15A-959(c). The trial court next heard testimony concerning
Defendant's motion for pretrial determination of
insanity. Defendant's expert witness testified that, in
her opinion, Defendant suffered from schizophrenia at the
time of the offenses and that Defendant "understood the
action of what she was doing but not the wrongfulness of the
action." After this testimony, which constituted the
entirety of the evidence presented, Defendant asked, and was
permitted, to make a statement to the trial court.
[DEFENDANT]: Your Honor, [my attorney] had spoke[n] to me
when I was informed of all of my options for a plea, when I
was in the hospital for four months. I took restorative
classes and that was an extensive explanation of the court
system and process and the pleas that were available to me
for the accusations made against me.
[My attorney] and I discussed that. And I expressed to [my
attorney] that I did not want him to file a motion for a NGRI
plea, that I realized it wasn't an option to me. But
basically for it to be heard without hearing all of the
evidence to be disputed and to have a proper jury hearing to
find me guilty of the crimes I'm alleged to have
committed. That it was an admission of guilt with an excuse
and that I would prefer - I did not want him to give that
plea, enter the motion for the use of that plea.
But [my attorney] did that without my knowledge, and he only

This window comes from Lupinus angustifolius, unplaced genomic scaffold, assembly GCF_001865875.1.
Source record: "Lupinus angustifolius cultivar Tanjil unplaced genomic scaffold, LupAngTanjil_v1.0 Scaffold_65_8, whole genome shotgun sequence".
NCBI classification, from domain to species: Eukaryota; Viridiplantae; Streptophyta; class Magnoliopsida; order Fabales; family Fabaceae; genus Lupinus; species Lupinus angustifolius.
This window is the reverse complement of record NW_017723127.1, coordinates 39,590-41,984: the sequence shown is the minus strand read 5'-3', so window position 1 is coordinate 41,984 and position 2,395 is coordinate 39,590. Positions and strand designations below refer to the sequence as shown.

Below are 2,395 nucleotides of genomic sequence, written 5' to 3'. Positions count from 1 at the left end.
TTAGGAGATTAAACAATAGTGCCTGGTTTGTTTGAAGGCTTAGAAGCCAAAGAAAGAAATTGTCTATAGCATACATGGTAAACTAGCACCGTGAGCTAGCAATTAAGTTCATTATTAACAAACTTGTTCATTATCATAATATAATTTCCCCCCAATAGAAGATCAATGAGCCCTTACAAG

informed me of it on last Friday, April the 1st he informed
me of that. And that was pretty much it. But as far as it
being used in a trial, I have no problem with that. But to be
used without a proper trial to dispute any evidence against
me I feel like that would violate my rights.
THE COURT: Okay
[DEFENDANT]: And I'd ask that you would enter - that you
would deny an entry of a NGRI plea today before a proper
hearing and proper trial to establish guilt because it
hasn't been established I committed a crime. I
haven't been convicted of a crime to be found not guilty
THE COURT: All right. Thank you.
counsel then immediately argued that, based on the evidence
presented, the trial court should find Defendant "insane
and . . . not guilty[.]" The State agreed with the
recommendation of Defendant's counsel, but requested that
the trial court "make this a dismissal
with leave so that the State then is responsible and
aware of any future actions as it relates to
[Defendant]." (emphasis added).
the hearing, the trial court concluded:
[D]efendant has a serious mental illness, schizophrenia, was
psychotic at the time of the alleged crimes on August 4, 2013
and due to her psychosis, was unable to understand the
wrongfulness of her actions at the time they were allegedly
[D]efendant has a valid defense of insanity and the charges
arising out of the occurrences on August 4, 2013 should be
dismissed with leave as a matter of law.
trial court entered an order on 19 May 2016, which ordered
"the charges against [D]efendant be dismissed with leave
by the State based on the [trial court's] determination
that under N.C. G.S. § 15A-959, [D]efendant was insane
at the time the acts for which she is charged were
committed." Defendant appeals.